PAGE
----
A Mini-Vietnam?


Last month the U.S. commenced pumping $1 billion of military aid into Colombia. This is the first installment in Plan Colombia, as the strategy is termed—a $7.5 billion gamble being initiated by the U.S., with the collaboration of the Colombian government, to erase the cocaine trade in that country.

Unfortunately, it’s another case of treating the effect and not the cause. The reasons for the huge U.S. drug problem are deeply interwoven into the fabric of a superpower in moral decline. Government statistics point to over 22 million known hard drug users in the U.S. It is the craving for the drug which causes the demand. Eliminate demand and the market dies. Instead, the U.S. government squanders billions of taxpayers’ dollars on seeking to deal with the effect of the problem.

U.S. think tank Stratfor Systems makes no bones about the inevitable outcome of this misguided U.S. initiative: “The U.S. cure for what White House drug czar Barry McCaffrey calls a cancer, not a war, will fail. The drug trade and farc [Revolutionary Armed Forces of Colombia] will suffer losses, but both will survive as they have for decades. Loss of life and civilian displacement, however, will increase significantly. Many refugees and some fighting will spill over borders into Ecuador and Peru. U.S. relations with Colombia’s neighbors will suffer, and Americans will be targets as a result” (Global Intelligence Update, Sept. 27). The UN has warned that there could be around 30,000 Colombians fleeing from the negative effects of Plan Colombia.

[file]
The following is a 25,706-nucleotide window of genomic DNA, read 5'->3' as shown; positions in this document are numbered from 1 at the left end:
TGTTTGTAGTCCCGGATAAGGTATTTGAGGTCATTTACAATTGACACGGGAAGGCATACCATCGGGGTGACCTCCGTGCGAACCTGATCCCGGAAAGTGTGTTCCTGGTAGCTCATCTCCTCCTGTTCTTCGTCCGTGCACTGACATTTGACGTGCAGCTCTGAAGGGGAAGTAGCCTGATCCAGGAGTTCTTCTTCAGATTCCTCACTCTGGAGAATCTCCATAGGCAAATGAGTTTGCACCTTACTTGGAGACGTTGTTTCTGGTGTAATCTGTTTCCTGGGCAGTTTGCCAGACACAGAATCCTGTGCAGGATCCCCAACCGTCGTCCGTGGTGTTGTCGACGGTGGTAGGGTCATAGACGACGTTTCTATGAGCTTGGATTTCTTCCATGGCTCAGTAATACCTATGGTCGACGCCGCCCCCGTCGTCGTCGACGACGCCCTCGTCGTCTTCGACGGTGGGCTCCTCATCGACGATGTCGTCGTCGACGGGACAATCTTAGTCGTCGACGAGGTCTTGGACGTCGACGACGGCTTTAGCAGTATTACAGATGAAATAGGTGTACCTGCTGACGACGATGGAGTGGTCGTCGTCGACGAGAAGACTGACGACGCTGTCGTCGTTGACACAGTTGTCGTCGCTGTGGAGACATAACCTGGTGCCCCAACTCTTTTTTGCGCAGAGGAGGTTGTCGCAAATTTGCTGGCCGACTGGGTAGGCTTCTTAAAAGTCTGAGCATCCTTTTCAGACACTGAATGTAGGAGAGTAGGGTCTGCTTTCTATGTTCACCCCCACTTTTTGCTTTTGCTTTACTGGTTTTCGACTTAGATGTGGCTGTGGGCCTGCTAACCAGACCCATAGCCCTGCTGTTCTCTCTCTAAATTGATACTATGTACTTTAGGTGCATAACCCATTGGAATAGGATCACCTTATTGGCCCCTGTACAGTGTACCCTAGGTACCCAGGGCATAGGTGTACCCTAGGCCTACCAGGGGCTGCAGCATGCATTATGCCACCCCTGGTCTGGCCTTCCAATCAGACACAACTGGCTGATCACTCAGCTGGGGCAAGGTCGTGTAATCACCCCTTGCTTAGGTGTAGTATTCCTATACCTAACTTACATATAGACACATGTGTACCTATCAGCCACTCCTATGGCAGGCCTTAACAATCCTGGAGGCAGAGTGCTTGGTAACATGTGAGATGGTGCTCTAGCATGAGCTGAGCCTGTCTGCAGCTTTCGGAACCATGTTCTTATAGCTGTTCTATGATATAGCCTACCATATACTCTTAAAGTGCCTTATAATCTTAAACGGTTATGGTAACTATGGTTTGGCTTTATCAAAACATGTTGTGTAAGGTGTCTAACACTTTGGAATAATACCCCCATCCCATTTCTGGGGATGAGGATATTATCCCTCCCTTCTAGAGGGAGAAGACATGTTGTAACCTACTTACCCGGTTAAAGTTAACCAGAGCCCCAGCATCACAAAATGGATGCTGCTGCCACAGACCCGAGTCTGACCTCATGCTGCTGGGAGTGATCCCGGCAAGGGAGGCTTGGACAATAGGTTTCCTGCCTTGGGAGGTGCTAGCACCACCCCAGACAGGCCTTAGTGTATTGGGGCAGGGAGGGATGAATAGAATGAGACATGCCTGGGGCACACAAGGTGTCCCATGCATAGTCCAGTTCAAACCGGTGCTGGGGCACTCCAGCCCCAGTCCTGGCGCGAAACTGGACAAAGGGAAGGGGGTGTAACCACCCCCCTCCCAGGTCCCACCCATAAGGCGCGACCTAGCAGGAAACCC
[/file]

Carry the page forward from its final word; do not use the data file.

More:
Added to this problem are the results of the excessive use of chemical defoliants in the bid for eradication of the coca fields of Colombia. Already, mutated animals are being born in affected areas. The residual effect on land, on water tables and on the legitimate Colombian farmer will be horrendous.

Russian organized crime, in association with the Brazilian underground, feeds the drug trade cancer by providing drug warlords with weapons in exchange for the high-priced white coca powder. Marxist guerrillas, organized under the umbrella organization farc, control a large part of the drug trade in Colombia. They have waged a 30-year war for political control of Colombia.

Forced to relocate their sophisticated military bases from the recently evacuated Panama Canal, the U.S. has moved into other Latin American countries. One such base is located in Manta, Ecuador, from which the U.S. plans to fly their defoliant missions. The trouble is, the guerrillas have indicated that they will mount attacks inside Ecuadorian borders if the U.S. persists in using Ecuador as a base of operations in conducting Plan Colombia.

A close look at the map indicates the very real prospect of this drug-related war escalating dramatically beyond the borders of Colombia, not only into Ecuador and Peru, but also into Brazil.

As the U.S. commits to yet another misguided strategy of training, supplying and supporting the Colombian and Ecuadorian security forces in the lead up to a heightened offensive against farc, the specter of past failures in U.S. incursions into Latin America looms large, as does the sucking vortex of another Vietnam-style failure—this time much closer to home.